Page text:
Sometimes when you need to be launched or lifted for under the waterline maintenance it could be very time consuming and expensive. I chose to spend 12 hours doing this for free and not have to put up with marina scheduling and so on. I guess it's in the sailor's blood to be self-sufficient.
To carine my A30, I use the following method:
Study the tide levels for the area you are planning to carine your vessel. It is important to take note the levels of the high and low tides you will be using. You do not want to go aground at a point higher than the next high tide mark.
I use five attachment points to balance the weight and heel of the boat.
- Point a - bow cleat to forward piling or bulkhead
- Point b - bow cleat to starboard piling or bulkhead
- Point c - mast step to starboard piling or bulkhead
- Point d - stern cleat to starboard piling or bulkhead
- Point e - halyard to port piling or bulkhead (this line determines the heel)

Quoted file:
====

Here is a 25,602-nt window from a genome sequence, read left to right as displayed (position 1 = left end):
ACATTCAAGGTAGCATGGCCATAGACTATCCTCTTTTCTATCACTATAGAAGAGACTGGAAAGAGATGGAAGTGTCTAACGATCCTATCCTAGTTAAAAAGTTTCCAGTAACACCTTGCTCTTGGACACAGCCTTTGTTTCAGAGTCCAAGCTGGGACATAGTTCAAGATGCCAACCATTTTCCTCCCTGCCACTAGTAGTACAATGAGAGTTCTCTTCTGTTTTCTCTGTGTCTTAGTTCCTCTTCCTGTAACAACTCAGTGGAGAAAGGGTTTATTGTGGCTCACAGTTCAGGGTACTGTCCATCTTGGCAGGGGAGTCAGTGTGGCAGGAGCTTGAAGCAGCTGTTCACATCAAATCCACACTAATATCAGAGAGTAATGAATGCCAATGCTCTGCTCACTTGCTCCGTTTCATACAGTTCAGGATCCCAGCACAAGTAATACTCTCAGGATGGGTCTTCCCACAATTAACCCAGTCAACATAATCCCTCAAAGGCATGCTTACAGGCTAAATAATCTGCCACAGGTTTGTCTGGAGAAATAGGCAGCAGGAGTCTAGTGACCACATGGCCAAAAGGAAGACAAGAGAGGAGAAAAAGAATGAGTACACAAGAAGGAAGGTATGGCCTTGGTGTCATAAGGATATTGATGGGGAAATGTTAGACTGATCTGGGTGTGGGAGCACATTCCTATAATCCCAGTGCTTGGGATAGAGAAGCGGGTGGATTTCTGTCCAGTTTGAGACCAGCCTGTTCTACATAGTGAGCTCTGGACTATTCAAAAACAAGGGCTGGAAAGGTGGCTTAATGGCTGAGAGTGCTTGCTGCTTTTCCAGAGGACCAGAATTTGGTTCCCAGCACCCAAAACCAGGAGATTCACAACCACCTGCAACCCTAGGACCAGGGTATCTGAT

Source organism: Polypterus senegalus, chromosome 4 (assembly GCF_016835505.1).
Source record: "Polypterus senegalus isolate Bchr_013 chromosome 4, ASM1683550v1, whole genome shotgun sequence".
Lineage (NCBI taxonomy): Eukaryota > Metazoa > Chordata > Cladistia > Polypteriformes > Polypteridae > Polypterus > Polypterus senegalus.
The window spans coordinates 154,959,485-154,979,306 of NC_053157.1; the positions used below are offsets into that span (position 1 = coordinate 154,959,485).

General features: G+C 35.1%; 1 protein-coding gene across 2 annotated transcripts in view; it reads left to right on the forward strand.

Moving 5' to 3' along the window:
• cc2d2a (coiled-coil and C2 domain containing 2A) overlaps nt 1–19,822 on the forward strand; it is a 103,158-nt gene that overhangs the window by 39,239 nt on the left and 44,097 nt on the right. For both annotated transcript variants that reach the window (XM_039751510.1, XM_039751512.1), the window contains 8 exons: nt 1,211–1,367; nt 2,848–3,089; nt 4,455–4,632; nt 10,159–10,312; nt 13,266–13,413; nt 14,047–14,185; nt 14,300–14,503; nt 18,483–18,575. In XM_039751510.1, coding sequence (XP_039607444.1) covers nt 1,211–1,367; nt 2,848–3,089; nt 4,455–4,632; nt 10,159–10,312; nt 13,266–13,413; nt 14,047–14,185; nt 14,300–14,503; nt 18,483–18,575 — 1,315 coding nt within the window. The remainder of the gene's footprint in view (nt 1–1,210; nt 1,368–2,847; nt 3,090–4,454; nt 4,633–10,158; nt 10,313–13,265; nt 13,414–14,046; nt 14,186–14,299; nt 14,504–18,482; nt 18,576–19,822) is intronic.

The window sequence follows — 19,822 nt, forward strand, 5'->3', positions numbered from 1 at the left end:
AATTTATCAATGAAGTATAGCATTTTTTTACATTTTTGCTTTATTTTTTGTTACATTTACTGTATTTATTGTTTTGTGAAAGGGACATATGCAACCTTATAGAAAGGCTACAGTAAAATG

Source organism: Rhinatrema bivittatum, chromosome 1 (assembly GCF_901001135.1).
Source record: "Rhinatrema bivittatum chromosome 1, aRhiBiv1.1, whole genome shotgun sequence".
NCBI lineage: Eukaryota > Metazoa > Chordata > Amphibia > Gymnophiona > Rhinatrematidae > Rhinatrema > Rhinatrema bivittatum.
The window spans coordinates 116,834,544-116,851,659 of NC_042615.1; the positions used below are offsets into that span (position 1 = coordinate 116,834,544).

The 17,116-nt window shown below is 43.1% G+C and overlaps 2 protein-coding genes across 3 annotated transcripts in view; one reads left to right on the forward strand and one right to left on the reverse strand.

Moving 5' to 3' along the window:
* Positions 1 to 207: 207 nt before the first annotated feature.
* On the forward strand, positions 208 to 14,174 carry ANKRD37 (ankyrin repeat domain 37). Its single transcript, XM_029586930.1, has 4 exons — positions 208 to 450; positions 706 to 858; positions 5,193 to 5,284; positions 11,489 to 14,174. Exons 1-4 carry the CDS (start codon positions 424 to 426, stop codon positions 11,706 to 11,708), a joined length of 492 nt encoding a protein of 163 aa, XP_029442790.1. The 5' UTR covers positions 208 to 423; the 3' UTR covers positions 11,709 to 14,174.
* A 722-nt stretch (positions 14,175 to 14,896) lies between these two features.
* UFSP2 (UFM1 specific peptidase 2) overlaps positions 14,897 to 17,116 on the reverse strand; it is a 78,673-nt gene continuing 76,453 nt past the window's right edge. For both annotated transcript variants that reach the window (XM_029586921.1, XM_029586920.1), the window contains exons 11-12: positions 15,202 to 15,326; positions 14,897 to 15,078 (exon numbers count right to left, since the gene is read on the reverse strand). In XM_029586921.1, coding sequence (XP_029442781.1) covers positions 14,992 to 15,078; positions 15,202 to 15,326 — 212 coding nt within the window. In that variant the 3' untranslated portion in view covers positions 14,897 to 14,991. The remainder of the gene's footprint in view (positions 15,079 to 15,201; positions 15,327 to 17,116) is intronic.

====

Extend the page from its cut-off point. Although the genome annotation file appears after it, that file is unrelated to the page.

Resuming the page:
Make fast all attachment points and make sure there is a 5-10 degree heel and wait for the tide to go down.
I have successfully used this method single handedly. Having an extra hand and a dinghy helps very much.
Boatowners Mechanical And Electrical Manual
by Nigel Calder
An in-depth reference to almost every essential system
found on a sailboat. Calder has well-considered strategies for everything.
Granted, there are good alternatives to some of his approaches, but he
won't lead you astray. This is a book you can trust. Now expanded in
its second edition.
Other books by Nigel Calder